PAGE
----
LUSU Launches Lecture Series

Lakehead Professor Max Haiven Discusses Debt

Kaelen Pelaia, Staff Writer

 

LUSU has unveiled a new extracurricular lecture series, the first of which was held on Wednesday September 13th in the Study. English department professor Max Haiven, who also serves as Canada’s Research Chair in Culture, Media and Social Justice, hosted a politically charged discussion titled, “Welcome to the Debt Machine: The Betrayal of the University and Young People in the Age of Corporate Power.”

 

Professor Haiven’s lecture was well attended, with over a dozen students and faculty from all programs and departments present.

PC Sarah McPherson

Haiven argues that our modern financial and political structures encourage and enforce a system that perpetuates debt, and therefore dependence, not only by individuals of low socioeconomic status, but also students. Students are punished by this system namely in Canada, the United States and other countries without free post-secondary education, which forces lifelong debt upon individuals and their families in order to simply have a chance at a ‘successful’ modern occupation and lifestyle.

 

Haiven argues that we have created a society where “debt is obligatory.” Understanding where debt comes from and how it is controlled is crucial  not only to informing ourselves about the modern world, but also to promoting social and political change.

 

“We have been sold a false product on debt,” explains Haiven, “and our modern notions of debt punishes our freedom as individuals and as a society.”

 

Haiven also insists that the fate of humanity lies in people acting in unison to see the change they desire upon the world. “I am not advocating for an end to debt as a financial construct,” explains Haiven, “but rather a reconsideration of how we perceive debt as a social relationship.”

 

Haiven refers to the other debts humans hold as well. “We have to consider our debt to the environment,” he explains. Humanity has extracted and borrowed so much from our natural environment, that we must consider the Earth itself as the supreme creditor of humanity. The only way to repay this debt is to treat the environment with respect and appreciate our planet’s beauty and health.

 

Haiven also explains that debt as a social and financial relationship is not inherently wrong or bad. Debt has a long and useful history to humanity, and economics as we understand it today would be impossible without some form of debt. However, a large portion of modern debt is controlled and abused by corporations and governments around the world in order to control the populace and to line their own pockets with interest payments on that debt.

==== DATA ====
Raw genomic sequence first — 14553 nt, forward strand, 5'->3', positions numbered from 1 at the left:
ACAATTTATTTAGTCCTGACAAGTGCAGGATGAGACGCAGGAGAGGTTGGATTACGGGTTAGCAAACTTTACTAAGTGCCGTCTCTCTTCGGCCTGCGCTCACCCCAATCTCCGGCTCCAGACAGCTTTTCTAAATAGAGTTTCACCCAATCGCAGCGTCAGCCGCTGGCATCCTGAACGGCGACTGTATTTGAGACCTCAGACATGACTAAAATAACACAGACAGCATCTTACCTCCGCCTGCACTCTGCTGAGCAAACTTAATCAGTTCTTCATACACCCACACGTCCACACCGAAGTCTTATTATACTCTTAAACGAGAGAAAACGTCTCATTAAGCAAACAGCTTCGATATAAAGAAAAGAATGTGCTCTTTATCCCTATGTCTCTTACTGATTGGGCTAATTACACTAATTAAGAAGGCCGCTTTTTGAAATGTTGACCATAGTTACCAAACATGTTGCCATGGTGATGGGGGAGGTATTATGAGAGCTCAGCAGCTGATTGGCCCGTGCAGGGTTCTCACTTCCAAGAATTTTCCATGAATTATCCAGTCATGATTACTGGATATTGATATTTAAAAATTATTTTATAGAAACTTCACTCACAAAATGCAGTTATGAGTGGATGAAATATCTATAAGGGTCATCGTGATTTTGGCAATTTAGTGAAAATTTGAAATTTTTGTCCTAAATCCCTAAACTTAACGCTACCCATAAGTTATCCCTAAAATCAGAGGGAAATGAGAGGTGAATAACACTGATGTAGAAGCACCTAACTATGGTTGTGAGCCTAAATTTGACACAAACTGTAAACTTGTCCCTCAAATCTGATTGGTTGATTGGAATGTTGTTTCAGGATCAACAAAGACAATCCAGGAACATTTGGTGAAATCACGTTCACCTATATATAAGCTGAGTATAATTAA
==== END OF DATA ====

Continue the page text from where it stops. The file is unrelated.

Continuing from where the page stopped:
We are taught through our institutions and by society that having debt is shameful and a blight on our characters as people, but Haiven insists that this feeling stems not from debt as a financial device, but from the financial and political systems themselves.

 

Haiven’s main criticism of how debt is controlled is that “universities must not be founded by debt.” By forcing students to take out loans they will spend years trying to pay back, universities keep students dependent on banks and the government for support. This means students are kept under the shadow of a large debt that persists well after their education has ended and they have entered the workforce.

 

“This process is extremely detrimental to the lower classes as well,” Haiven explains, “as this perpetuates a cycle of dependency well into ensuing generations.”

 

The best way to avoid this problem is quite the elegant solution. “University must be accessible to all levels of society. The best way to do that is to institute free, public post-secondary education in order to fully circumvent the problems raised by student loans and to promote awareness and learning among young people.”

 

There will be plenty more of LUSU’s “Hard Topics For Hard Times” lecture series this year, so if you missed out on this one, don’t worry. Travis Hay from Lakehead’s Indigenous Learning Department is holding another seminar entitled “The Thunder Bay Inquest: Racism and Spotlighting in Ontario’s Courtrooms,” which will be held on October 6th at 6pm in the Study.

 

For those interested in Dr. Haiven’s work, he teaches Cultural and Literary Theory at the third year level here at Lakehead and would certainly appreciate any thoughtful discussion brought into his classroom.